These advertisements provide us not only with the knowledge that he was in Detroit, and a specific location for his office, but also a new time and place in which to do more research.  The ads themselves are highly entertaining, and bordering on outrageous.

Look for a few of them in a future post.


Tuesday, August 29, 2017

Michael Joyce - Is the Fog Beginning to Clear?

Is this the Declaration of Intent of our hard-to-find ancestor Michael Joyce?

This Michael Joyce lives in Clinton, Massachusetts, district of ???, and was born in the County of Galway, Ireland in the month of October, 1830, and is 22 years old.  He arrived at New York in the District of New York on or about the 13th day of April, 1849.  The date of the Declaration is September 13, 1852, and has his signature.

I have been trying to find definite information on our Michael's life for years.  Several years ago, I wrote a post outlining some of the difficulties I've had.  Various sources and documents have birth years ranging from 1829 to 1831, mostly 1830.  Some say his birthday is September 29, others October 2.

I have had the same sort of luck with trying to pin down exactly when and where he entered the country.  His obituary says 1848, but census records say 1846 and 1849.  The first documentation I have of him in the United States is in the 1850 census.

Then, along comes this Declaration of Intent.  Attaining citizenship was a two-part process, the first being Declaration of Intent papers, and Final Papers, or the "Naturalization Petition."  Law requires five years of residency before citizenship would be granted.   I should point out that citizenship was not required, and the process could be started without being completed.  Michael's census records do indicate that he was a naturalized citizen.

The Michael Joyce in this document states that he was born in October 1830, but unfortunately does not specify a particular day in October.  So far, this makes him a good candidate to be our Michael Joyce.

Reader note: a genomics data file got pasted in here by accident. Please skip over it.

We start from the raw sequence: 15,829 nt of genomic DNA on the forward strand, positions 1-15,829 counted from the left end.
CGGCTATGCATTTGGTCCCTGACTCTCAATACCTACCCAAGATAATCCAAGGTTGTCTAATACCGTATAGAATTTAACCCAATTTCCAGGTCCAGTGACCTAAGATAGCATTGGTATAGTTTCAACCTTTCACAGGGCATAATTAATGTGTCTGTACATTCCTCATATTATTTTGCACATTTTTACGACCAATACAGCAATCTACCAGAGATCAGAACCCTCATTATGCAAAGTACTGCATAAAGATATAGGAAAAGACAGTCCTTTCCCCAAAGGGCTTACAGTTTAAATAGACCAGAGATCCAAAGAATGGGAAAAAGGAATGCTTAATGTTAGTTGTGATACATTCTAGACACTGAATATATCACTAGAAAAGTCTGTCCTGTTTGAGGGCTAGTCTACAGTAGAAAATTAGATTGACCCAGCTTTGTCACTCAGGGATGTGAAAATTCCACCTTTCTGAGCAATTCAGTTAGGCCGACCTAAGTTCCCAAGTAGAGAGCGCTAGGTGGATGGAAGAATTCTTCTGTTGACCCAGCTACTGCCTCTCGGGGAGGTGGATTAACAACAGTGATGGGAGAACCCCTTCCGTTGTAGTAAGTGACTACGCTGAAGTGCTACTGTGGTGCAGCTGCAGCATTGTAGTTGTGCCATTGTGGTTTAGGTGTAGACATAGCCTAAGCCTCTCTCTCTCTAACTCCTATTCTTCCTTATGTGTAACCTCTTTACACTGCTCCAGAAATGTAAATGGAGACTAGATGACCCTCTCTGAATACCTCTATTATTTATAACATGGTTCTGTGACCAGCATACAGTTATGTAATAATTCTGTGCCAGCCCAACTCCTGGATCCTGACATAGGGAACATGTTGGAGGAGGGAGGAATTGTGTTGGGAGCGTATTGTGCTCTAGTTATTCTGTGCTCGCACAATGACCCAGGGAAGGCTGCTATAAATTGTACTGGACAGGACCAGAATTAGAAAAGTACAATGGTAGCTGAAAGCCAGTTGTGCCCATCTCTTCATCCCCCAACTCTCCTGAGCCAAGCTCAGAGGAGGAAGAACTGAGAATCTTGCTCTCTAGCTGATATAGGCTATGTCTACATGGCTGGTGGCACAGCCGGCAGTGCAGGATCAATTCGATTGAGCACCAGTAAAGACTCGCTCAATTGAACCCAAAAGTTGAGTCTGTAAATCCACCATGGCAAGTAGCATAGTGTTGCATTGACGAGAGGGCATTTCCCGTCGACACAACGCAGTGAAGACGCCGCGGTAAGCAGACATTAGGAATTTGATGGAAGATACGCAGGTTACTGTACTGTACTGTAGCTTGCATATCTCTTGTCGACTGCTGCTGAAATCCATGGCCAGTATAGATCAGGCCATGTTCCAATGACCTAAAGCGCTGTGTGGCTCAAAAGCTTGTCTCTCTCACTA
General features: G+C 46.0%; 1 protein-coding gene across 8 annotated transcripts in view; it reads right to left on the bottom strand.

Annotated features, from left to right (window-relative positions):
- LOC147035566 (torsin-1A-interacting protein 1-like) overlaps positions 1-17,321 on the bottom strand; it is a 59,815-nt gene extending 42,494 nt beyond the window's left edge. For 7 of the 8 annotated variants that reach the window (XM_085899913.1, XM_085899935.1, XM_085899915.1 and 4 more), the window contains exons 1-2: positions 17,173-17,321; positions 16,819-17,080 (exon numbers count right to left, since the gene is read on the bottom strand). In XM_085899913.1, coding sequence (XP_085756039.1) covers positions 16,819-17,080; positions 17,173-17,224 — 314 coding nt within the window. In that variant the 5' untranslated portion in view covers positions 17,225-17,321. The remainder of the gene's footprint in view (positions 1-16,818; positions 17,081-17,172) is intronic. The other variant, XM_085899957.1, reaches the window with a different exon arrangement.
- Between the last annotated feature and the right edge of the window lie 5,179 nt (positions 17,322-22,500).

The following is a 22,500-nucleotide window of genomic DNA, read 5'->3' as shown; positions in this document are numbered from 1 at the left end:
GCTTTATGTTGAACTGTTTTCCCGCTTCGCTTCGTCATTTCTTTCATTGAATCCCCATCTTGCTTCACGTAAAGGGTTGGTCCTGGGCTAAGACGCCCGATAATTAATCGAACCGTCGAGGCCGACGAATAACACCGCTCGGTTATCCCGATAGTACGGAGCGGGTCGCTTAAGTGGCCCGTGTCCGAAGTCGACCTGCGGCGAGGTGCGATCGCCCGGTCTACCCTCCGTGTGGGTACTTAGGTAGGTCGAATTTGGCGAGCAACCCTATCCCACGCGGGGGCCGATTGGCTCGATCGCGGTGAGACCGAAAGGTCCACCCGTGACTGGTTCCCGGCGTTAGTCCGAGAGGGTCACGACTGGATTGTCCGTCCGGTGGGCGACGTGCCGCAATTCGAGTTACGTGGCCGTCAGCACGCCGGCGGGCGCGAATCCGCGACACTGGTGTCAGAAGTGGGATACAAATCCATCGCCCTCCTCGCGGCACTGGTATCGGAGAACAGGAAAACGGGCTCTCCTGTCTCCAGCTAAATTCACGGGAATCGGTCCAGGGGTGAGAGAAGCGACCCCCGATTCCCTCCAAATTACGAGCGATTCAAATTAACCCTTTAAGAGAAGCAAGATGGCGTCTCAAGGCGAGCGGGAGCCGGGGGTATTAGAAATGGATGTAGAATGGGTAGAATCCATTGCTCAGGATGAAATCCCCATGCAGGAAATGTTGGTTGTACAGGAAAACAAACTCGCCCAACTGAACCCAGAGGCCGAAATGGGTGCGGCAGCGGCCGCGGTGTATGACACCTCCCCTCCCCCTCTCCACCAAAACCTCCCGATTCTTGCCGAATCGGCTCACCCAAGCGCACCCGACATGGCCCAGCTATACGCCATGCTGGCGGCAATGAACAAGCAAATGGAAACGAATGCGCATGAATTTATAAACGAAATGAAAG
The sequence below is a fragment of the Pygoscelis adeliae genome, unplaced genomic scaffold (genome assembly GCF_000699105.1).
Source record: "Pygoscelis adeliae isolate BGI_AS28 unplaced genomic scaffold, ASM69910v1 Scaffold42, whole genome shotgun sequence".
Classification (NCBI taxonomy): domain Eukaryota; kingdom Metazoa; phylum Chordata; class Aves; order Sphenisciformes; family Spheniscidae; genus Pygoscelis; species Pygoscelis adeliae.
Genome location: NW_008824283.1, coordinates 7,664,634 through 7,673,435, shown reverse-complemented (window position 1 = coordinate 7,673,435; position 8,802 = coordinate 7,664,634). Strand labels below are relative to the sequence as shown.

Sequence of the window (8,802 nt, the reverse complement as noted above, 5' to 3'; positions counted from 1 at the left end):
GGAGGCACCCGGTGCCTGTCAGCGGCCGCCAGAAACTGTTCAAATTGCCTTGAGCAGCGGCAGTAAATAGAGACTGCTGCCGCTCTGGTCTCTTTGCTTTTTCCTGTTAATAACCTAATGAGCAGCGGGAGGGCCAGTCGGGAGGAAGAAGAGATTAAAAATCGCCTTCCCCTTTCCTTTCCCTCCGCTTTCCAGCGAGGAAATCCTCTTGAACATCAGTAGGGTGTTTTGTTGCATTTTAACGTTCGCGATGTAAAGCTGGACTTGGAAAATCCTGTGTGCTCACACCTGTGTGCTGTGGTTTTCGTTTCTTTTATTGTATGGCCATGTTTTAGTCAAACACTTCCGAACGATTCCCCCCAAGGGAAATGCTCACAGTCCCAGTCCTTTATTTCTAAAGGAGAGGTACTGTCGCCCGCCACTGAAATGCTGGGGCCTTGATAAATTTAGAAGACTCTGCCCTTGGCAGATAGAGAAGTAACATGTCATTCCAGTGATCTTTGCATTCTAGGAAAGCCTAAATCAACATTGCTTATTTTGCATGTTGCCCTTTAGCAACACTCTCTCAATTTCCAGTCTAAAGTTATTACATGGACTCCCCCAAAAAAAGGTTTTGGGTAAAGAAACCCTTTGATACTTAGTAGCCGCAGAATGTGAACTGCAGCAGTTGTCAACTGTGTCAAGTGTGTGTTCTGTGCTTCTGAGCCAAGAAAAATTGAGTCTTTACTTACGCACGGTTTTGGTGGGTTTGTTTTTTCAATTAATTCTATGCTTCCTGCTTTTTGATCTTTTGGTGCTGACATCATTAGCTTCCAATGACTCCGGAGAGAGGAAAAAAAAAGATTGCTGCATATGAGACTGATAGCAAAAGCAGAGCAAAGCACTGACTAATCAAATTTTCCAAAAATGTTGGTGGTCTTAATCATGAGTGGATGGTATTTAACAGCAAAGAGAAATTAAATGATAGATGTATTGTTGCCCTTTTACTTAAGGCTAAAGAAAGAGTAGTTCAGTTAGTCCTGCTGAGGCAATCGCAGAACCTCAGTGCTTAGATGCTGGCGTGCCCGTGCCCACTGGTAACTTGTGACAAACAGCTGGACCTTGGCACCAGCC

This document states he came to the United States in April of 1849.  This, also, is consistent with one of the censuses of our Michael.

This Declaration of Intent was done in 1852, and the declarant lived in Clinton, Massachusetts.  Our Michael lived in Clinton, Massachusetts in 1852.  The Massachusetts State Census shows only one Michael Joyce in Clinton in 1855, and that was ours.

There isn't anything here that provides absolute iron-clad proof that this our Michael, but the circumstantial evidence is good.  I believe this is probably our Michael Joyce.

With that, some caution.  The Michael Joyce in this Declaration entered the country at New York. There is another Michael Joyce who entered the country at Boston a little more than a month later, on May 26, 1849.  He was 20 years old (b. abt 1829), and was a passenger on the ship "Kate."  His previous residence was Liverpool (England), which would probably rule him out as our Michael.  I have no information on where this Michael ultimately went, if he settled in Massachusetts or if it was simply where he entered the country.

I have a signature of Michael Joyce from his will, dated August of 1914.  I compared it to the signature on the Declaration.  However, the signature on the will is extremely shaky, and the will was signed just 6 weeks before his death; the signatures of the 85 year old Michael Joyce and the 22 year old Michael Joyce don't have any striking similarities.

With this date of entry to the United States, I hoped to find a passenger list.  As I discovered, in 1849 when a passenger ship docked at the U.S., the passengers simply left the ship and began new lives, no "processing" or anything.  So... that ends that.

Now, the focus is to "flesh out" more information on the Michael Joyce family's years in Clinton, and to search for a Naturalization Petition, if one exists.  The family left the area ca. 1855-1857, and his five year residency requirement would have been completed about 1854, so there was ample time to complete the process.  Whether or not he actually did, I don't know.

Hopefully the next breakthrough won't take as long...